Keeping Your Sanity While Juggling Work and Family: Work-Life Balance Tips

As any parent on the quest to achieving the perfect balance of work and family, there are no easy solutions. One of the best places to start, however, is to make some simple adjustments to your mindset. The tips below can help put you in the right frame of mind to face the challenges that come with juggling work and family and give you the confidence to make difficult, but necessary, choices.

Realize That There Is No Easy Solution. Since at least the time women began to enter the workforce in large numbers, they have struggled to balance work and family responsibilities. With fathers now playing a bigger role at home, they, too, are stretched thin. Accepting that working and parenting are difficult tasks to juggle – and that no one does it perfectly – can help you to realize that you’re already doing a pretty darned good job and to be easier on yourself when you’re feeling inadequate.

Stop Feeling Guilty. By realizing that achieving a perfect work-life balance is an elusive ideal, you can stop feeling guilty about missing the occasional school or sporting event. No one, and we mean no one, can do it all. So stop beating yourself up when you can’t.

Accept That There Are Tradeoffs. It’s impossible to spend 100% of your energy on your kids and 100% on work. You might decide to work part-time or forego a promotion while your kids are young. Or you might decide it’s important to take that promotion and rely more on outside help so you can provide greater financial resources for your family or a strong career role model for your kids.

Stepping back from your career doesn’t mean you’re a failure at work; it means that you’ve decided to dedicate more time to your family. It may, however, make it more difficult for you financially. Realizing that your tighter finances are the tradeoff for spending more time with your family will help you to weather having to forego the latest designer bag.

Likewise, maintaining a demanding career doesn’t make you a bad parent; it simply means that you’ve decided that it is in the best interest for you and your family. Remember this when you have to rely on more outside help and aren’t able to be there for every school event.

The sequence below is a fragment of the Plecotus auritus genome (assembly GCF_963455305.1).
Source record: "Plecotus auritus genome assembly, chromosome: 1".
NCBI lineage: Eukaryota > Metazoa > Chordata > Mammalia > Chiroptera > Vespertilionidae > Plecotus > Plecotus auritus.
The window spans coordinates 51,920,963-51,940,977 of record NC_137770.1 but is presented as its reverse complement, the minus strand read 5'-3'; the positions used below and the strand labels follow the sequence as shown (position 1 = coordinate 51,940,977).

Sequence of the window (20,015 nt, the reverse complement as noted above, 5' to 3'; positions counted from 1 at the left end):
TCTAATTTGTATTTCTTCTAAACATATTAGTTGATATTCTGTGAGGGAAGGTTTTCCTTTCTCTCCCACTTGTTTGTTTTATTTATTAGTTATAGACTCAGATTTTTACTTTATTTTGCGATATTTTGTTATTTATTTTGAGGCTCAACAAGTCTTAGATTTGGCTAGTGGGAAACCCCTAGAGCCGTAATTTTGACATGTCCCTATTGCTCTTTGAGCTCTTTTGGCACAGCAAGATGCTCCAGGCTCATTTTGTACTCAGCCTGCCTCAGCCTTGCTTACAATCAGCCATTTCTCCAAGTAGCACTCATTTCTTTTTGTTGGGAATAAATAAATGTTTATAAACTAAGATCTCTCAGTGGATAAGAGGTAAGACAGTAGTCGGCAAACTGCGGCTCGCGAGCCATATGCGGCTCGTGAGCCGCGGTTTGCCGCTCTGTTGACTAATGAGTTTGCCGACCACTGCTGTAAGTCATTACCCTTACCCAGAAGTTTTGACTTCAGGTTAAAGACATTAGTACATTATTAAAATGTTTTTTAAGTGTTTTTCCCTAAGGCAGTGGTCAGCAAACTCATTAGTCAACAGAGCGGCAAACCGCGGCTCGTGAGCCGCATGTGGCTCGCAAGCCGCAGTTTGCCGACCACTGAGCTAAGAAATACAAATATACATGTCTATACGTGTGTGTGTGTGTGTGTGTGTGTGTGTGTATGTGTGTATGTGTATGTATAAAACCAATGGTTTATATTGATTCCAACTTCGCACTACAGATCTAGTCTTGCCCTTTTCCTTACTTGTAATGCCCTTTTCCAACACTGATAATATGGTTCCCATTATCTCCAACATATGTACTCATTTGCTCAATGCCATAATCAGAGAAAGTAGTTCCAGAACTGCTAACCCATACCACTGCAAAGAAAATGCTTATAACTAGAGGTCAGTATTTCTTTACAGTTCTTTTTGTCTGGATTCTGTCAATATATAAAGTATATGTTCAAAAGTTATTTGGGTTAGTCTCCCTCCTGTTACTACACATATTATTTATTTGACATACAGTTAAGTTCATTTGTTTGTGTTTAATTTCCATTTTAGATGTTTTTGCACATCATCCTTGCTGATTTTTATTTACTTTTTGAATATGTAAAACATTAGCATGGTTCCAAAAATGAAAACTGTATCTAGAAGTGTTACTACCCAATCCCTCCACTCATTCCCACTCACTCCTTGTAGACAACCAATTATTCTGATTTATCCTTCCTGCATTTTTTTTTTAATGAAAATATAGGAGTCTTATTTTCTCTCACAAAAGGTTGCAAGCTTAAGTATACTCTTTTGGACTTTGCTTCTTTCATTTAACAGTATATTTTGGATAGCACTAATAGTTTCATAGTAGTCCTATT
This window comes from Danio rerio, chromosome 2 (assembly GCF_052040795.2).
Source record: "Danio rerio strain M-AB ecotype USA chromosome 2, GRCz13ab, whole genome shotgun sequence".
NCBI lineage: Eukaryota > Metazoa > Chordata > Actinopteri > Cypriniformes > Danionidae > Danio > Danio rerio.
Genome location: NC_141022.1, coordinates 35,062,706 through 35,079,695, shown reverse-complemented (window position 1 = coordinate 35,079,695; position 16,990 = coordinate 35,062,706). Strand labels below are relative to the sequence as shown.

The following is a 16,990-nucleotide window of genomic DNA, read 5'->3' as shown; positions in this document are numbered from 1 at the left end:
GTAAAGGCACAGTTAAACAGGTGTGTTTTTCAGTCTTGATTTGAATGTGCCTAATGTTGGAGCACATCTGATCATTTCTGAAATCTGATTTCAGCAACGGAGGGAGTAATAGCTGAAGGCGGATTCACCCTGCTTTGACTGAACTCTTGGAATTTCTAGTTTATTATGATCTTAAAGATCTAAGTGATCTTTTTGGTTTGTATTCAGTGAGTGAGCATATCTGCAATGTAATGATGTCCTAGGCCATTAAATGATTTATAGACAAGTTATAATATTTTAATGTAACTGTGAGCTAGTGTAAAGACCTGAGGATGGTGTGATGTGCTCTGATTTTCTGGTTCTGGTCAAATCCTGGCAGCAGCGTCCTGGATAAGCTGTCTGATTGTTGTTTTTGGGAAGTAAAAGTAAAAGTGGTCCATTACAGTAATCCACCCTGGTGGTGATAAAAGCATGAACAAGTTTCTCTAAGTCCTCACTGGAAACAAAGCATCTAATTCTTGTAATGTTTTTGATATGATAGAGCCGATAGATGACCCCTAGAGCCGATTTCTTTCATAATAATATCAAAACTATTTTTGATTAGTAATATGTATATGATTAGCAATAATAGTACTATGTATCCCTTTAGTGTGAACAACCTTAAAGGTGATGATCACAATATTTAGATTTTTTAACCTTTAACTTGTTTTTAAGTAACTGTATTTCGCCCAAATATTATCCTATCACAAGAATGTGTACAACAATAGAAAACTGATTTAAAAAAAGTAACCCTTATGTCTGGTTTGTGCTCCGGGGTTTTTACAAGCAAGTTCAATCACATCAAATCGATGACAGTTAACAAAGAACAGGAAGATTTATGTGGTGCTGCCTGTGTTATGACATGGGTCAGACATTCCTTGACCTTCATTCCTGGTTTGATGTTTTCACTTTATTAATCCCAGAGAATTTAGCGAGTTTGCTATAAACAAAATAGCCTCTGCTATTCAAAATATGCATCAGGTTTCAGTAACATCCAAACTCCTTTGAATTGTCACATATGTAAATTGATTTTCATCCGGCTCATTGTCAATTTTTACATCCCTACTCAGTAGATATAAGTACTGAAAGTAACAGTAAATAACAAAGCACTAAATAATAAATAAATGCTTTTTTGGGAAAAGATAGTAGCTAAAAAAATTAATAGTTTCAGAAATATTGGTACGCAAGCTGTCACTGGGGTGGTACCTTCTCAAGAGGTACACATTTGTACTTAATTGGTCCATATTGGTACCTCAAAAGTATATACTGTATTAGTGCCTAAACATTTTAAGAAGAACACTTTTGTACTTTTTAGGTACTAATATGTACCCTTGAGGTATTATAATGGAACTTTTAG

There are no right answers – just difficult choices. No one can have it all, and pretending that you can is a recipe for disaster.

Focus on the Positives. Instead of focusing on the things you’re NOT able to do, focus on the things you are. If you miss a baseball game, remember the ones you were able to attend and how wonderful it is that your child has the opportunity to play. Be thankful that you have a great nanny to make sure your child gets to practices or family and friends who are willing to help out.

Stop Comparing Yourself. Your best friend may be the perfect stay-at-home mom. She makes organic baby food, heads the PTA, and even makes homemade, award-winning Halloween costumes. Meanwhile, the thought of staying home full-time makes you nauseous, frozen dinners are the mainstay of your family meals, and your kid has been a ghost for the last three halloweens. Comparing yourself to others is a surefire way to feel bad. What’s right for one person is not right for everyone. Find what works for you and own it – your kids love those frozen chicken fingers anyway!

Prioritize Relentlessly. Because you can’t do it all, it’s important to identify those things that are most important to you and commit to them. When you identify your priorities, it becomes easier to say no to other things competing for your attention. If you have to decline an invitation, you will feel better about saying no if you can see it in the context of other, higher, priorities in your life.

Allow Time for Fun. We all need to have fun. Fun triggers positive emotions, and those emotions can easily spread to those around you. Positivity leads to resourcefulness and flexibility. It also makes you better at problem solving. Take the time do something fun to raise your mood and boost your positivity and productivity.

 

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About the Author

Shannon McNulty

Shannon McNulty is the founder of Savvy-Parents.com and a lawyer in New York City who provides legal planning for parents with young children. Shannon received her J.D. from Georgetown University Law Center and her LL.M. in Taxation from NYU School of Law. She has also earned her CERTIFIED FINANCIAL PLANNER(TM) designation. You can learn more about Shannon and her firm at www.cityparentslaw.com.

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